Artist Talk: Filmmaker Harrison Smith brings his brand of horror to PCA&D
Thursday, September 22nd, 2022
Filmmaker Harrison Smith can barely remember a time when horror movies didn’t fascinate him.
When Bruce the shark terrorized Amity Island in Jaws, the 8-year-old was gleefully hooked.
When his grandmother would watch classic horror movies with the young boy, he absorbed everything.
Horror, Smith says now, is one of the most honest film genres — certainly more honest than a Disney film that’s marketed to tweens and teens (more on that later). It’s personal, it’s up-front, and a horror film can encompass just about any other genre of filmmaking, too.
The Lancaster-based filmmaker visits Pennsylvania College of Art & Design on Thursday, Sept. 29, for an Artist Talk that’s open to the entire campus. Sponsored by the Photography & Video Department, the presentation begins at 11:30 am in the Atrium.
Learn more about Smith’s career trajectory — it’s not a traditional one — the ways in which film directing and writing satisfy his creative side, and the intersection between his life and his art.
How did the horror genre guide you through your kid and teen years? And what’s been your path?
Harrison Smith: I wanted to make movies since I saw “Jaws” as a boy. I was 8 when my mother took me, after begging her for most of the summer of 1975.
The film made an impact because it was the first movie I saw where the audience stood and applauded at the end. I knew right there I wanted to make movies.
Since then, I was “that kid” who wrote horror stories, weird stories, and when my uncle bought me a silent Super 8mm film camera in 8th grade, I became “the movie kid.” I made short films all through high school with my friends and had my first local cable TV show at age 16.
I went to Penn State for film and majored in partying, and flunked out by the end of the first semester. From there I went to Los Angeles, where I lied my way into a job at Universal Studios thanks to help from actor Anthony Perkins.
I spent almost two years out there, returned home, and ran a mall movie theater for eight years before returning to college. I worked full-time at the theater and got my bachelor’s in secondary education in two years.
I taught for 15 years until I was approached to make my first film, “The Fields”, which starred Cloris Leachman and Tara Reid. The film is the true story of what happened to me as a boy on my grandparents’ farm in 1973.
I went full-time into filmmaking and, after one failed marriage and a lifetime of mistakes and failures, never looked back.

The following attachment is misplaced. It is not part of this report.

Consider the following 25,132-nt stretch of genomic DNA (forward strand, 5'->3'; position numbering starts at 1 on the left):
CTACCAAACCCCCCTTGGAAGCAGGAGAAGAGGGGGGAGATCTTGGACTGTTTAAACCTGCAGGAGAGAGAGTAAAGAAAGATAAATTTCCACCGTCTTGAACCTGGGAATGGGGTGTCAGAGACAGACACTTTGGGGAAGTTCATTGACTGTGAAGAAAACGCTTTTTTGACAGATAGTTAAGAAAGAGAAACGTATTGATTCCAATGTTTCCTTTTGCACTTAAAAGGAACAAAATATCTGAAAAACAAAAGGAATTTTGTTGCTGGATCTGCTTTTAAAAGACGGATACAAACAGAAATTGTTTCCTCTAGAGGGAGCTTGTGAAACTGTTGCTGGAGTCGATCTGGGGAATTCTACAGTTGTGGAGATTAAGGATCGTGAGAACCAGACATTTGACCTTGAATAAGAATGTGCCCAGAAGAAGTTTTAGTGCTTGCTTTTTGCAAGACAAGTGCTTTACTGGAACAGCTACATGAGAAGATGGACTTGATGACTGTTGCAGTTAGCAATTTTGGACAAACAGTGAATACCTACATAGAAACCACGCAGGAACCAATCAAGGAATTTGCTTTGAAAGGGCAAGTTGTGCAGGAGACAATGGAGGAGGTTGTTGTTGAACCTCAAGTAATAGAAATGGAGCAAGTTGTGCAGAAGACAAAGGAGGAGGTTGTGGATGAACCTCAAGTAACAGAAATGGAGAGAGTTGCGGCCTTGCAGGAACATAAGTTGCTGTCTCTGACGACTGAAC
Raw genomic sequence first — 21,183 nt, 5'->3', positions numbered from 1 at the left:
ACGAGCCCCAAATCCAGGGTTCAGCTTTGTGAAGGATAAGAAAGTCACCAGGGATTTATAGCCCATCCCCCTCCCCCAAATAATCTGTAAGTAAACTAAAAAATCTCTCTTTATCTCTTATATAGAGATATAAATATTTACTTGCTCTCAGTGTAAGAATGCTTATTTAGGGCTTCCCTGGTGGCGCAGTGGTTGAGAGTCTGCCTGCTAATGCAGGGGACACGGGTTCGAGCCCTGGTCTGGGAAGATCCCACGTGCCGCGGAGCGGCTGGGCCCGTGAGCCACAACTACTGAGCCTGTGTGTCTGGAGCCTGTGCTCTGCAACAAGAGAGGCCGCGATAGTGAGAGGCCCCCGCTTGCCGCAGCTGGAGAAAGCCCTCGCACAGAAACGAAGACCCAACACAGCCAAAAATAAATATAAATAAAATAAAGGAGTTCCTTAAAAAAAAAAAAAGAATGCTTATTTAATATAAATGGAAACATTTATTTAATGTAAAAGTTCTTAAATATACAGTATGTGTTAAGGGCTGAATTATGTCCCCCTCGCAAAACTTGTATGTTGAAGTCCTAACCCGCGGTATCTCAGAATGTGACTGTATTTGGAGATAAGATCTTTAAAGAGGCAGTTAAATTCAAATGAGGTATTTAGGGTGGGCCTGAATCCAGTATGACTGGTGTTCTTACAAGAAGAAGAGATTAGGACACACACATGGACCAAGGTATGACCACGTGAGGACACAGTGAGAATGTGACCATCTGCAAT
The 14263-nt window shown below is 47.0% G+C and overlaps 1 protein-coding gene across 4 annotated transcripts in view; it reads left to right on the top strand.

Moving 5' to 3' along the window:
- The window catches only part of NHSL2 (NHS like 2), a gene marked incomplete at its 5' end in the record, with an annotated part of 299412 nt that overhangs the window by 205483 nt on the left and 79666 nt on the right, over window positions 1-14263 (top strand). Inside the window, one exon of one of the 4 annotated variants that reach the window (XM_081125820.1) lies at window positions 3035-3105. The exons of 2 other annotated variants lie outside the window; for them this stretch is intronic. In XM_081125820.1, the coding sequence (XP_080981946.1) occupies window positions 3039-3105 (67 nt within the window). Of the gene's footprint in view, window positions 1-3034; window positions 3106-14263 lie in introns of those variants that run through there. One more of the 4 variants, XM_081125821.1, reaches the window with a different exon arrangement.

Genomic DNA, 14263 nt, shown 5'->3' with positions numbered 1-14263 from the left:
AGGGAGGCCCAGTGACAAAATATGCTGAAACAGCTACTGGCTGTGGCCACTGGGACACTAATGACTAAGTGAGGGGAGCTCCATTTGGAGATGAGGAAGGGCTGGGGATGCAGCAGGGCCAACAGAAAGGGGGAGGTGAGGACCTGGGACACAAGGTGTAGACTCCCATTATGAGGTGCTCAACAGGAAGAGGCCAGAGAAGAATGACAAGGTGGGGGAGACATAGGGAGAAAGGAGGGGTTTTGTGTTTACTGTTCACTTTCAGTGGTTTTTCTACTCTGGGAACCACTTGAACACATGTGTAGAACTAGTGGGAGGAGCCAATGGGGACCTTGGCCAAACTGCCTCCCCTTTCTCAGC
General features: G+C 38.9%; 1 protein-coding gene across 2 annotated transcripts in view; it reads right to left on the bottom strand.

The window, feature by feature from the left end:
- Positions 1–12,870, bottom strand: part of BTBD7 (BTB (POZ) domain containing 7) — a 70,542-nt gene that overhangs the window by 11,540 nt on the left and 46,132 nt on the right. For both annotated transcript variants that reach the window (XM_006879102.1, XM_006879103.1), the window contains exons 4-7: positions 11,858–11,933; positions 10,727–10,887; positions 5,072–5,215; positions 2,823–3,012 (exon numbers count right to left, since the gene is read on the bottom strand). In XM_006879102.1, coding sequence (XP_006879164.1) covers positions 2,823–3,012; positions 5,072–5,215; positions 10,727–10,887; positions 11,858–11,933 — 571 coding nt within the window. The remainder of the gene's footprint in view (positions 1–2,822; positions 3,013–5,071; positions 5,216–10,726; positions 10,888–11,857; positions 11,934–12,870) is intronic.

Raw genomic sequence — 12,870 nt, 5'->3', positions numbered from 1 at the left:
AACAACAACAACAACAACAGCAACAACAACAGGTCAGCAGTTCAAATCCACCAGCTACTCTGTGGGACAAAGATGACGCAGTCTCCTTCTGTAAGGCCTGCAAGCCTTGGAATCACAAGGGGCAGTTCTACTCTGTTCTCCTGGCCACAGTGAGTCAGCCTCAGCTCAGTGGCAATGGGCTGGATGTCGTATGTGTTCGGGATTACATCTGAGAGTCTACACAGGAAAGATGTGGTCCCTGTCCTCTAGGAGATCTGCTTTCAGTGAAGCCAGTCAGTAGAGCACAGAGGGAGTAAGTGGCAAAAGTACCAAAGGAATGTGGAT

Horror was a respite from a turbulent childhood. My parents went through a very tumultuous divorce and I experienced physical and emotional abuse from a subsequent boyfriend of my mother’s, unknown to her. Horror was an escape and my grandmother taught me all about it. By the time I was 7, I would tell you who Karloff, Chaney, Cushing, Lorre, Lugosi were — everyone who was anyone in that genre. “The Fields” shows this very well as the film is not just a psychological thriller, it is autobiographical.
Do film writing and film directing fulfill different creative urges you have, or is it the ability to follow the whole process, start to finish, which attracts you?
HS: I think it is an escape. I can get lost in writing. Directing is another matter because you have so much to worry about being on set. It’s not just showing up and yelling “action” and “cut.” There’s so much that goes into it and it can be distracting from the creative process. When I write I have characters to build, worlds to outfit, so it’s much more immersive and I think that’s the attraction.
How does the genre you most work in help you say what you want to say? Can horror/suspense encompass action, romance, drama … all of it?
HS: I have done an action film, “Garlic and Gunpowder.” I love comedies as much as horror and have done that with “Garlic” as well. I have done two holiday films (not my favorite, but it’s work), and would do a romance if the script was good. I am not stuck to one genre. If the script is good that’s all that matters.
Do you sometimes feel that the horror/suspense genre is misunderstood and overlooked? What’s your pushback against that attitude?
HS: (refers to the introduction to his memoir, “This Time It’s Personal,” which in part addresses this question. It reads, in part): “Horror doesn’t have to be all guts and gore. It doesn’t have to be “A Serbian Film” or “Cannibal Holocaust” every time. Those films and others of their kind are just a sub-genre of horror and don’t solely represent it any more than “Friday the 13th” defines the genre. Horror is what connects with YOU.
It’s always personal.
You do know what you’re getting when you look at the posters and see the previews. The filmmakers aren’t hiding anything from you. Horror is transparent.
Disney and other “family” companies can’t all say the same (this follows a description of a scene full of sexual innuendo in a 3D Jonas Brothers movie marketed to tweens).
If this offends you, then you don’t know horror. You do not understand it.”
What’s a film that few people have seen that everyone should see: a gem of a movie that’s largely under the radar? In your eyes, what makes it great?
HS: Hard one to answer. Everything is subjective. Under the radar … I would have to say Spielberg’s “1941.” A World War II comedy that bombed in its 1979 release and few know about it.
However, it is one of the last great all-star ensemble comedies ever made. Big screen, funny as hell, with an incredible swing dance number. The production design takes you right back to an era forgotten and unfortunately unknown to anyone under 30. Well done, it showcases a lot of Spielberg’s lesser-known talents and is a very American film. Treat yourself if you haven’t already.